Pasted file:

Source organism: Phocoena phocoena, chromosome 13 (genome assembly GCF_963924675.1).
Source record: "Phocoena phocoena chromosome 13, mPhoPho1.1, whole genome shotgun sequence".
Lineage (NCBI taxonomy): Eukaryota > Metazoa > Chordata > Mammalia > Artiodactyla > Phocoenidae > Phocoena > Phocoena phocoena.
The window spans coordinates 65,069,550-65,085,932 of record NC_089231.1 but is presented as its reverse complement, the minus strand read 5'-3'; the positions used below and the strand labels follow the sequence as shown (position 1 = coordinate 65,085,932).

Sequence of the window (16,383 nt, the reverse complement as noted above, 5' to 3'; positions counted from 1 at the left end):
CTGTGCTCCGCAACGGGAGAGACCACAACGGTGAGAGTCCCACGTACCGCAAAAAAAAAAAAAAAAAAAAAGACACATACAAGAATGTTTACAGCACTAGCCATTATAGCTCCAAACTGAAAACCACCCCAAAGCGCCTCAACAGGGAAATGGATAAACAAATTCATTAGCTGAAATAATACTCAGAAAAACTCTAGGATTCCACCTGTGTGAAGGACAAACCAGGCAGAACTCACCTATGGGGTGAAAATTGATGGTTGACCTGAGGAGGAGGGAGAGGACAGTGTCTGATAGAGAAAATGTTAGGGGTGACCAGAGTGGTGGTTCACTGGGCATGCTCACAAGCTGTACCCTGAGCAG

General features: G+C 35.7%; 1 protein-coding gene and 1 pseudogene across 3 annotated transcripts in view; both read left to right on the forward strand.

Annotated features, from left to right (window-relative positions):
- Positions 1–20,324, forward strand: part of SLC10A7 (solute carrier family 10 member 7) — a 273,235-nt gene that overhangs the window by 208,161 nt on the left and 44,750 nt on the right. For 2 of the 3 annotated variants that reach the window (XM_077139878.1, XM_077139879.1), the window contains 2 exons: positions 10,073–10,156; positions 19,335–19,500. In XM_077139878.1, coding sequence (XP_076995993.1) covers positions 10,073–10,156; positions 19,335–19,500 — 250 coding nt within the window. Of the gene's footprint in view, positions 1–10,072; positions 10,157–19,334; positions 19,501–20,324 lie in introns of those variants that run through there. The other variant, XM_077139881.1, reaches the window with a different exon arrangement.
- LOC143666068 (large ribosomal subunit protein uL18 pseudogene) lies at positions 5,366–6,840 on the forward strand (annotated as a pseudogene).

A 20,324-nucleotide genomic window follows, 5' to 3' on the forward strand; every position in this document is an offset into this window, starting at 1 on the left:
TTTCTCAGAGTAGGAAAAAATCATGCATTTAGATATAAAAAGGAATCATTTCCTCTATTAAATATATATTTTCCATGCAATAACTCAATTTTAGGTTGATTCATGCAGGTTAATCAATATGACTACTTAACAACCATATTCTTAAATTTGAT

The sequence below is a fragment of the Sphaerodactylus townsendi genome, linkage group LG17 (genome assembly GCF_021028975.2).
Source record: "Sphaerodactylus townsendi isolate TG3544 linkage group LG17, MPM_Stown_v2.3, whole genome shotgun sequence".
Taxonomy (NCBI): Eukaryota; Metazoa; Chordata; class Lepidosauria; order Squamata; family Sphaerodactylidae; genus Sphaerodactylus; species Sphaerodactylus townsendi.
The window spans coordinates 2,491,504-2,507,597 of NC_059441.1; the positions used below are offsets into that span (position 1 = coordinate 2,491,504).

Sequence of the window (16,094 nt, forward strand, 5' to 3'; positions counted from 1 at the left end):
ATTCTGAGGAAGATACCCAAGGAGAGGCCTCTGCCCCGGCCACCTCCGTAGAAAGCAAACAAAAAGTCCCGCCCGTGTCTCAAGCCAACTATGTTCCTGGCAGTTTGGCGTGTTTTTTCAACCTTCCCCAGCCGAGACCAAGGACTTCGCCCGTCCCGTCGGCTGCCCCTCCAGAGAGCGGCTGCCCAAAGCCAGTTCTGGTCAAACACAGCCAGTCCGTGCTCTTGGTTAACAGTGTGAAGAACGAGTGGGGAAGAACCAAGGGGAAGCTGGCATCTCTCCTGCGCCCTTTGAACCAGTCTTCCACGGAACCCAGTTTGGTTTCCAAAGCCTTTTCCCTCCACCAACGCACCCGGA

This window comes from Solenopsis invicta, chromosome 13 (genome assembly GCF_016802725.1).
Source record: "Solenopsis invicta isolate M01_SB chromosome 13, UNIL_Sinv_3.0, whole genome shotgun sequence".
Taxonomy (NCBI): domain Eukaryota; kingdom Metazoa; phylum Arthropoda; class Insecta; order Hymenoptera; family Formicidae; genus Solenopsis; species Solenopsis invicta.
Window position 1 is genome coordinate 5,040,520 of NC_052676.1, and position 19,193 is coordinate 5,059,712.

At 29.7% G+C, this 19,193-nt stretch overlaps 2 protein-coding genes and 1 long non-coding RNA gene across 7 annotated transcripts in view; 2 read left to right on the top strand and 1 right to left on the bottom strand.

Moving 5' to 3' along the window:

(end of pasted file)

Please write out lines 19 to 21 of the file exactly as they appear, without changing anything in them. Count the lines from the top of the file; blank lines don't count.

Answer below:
This window comes from Solenopsis invicta, chromosome 13 (genome assembly GCF_016802725.1).
Source record: "Solenopsis invicta isolate M01_SB chromosome 13, UNIL_Sinv_3.0, whole genome shotgun sequence".
Taxonomy (NCBI): domain Eukaryota; kingdom Metazoa; phylum Arthropoda; class Insecta; order Hymenoptera; family Formicidae; genus Solenopsis; species Solenopsis invicta.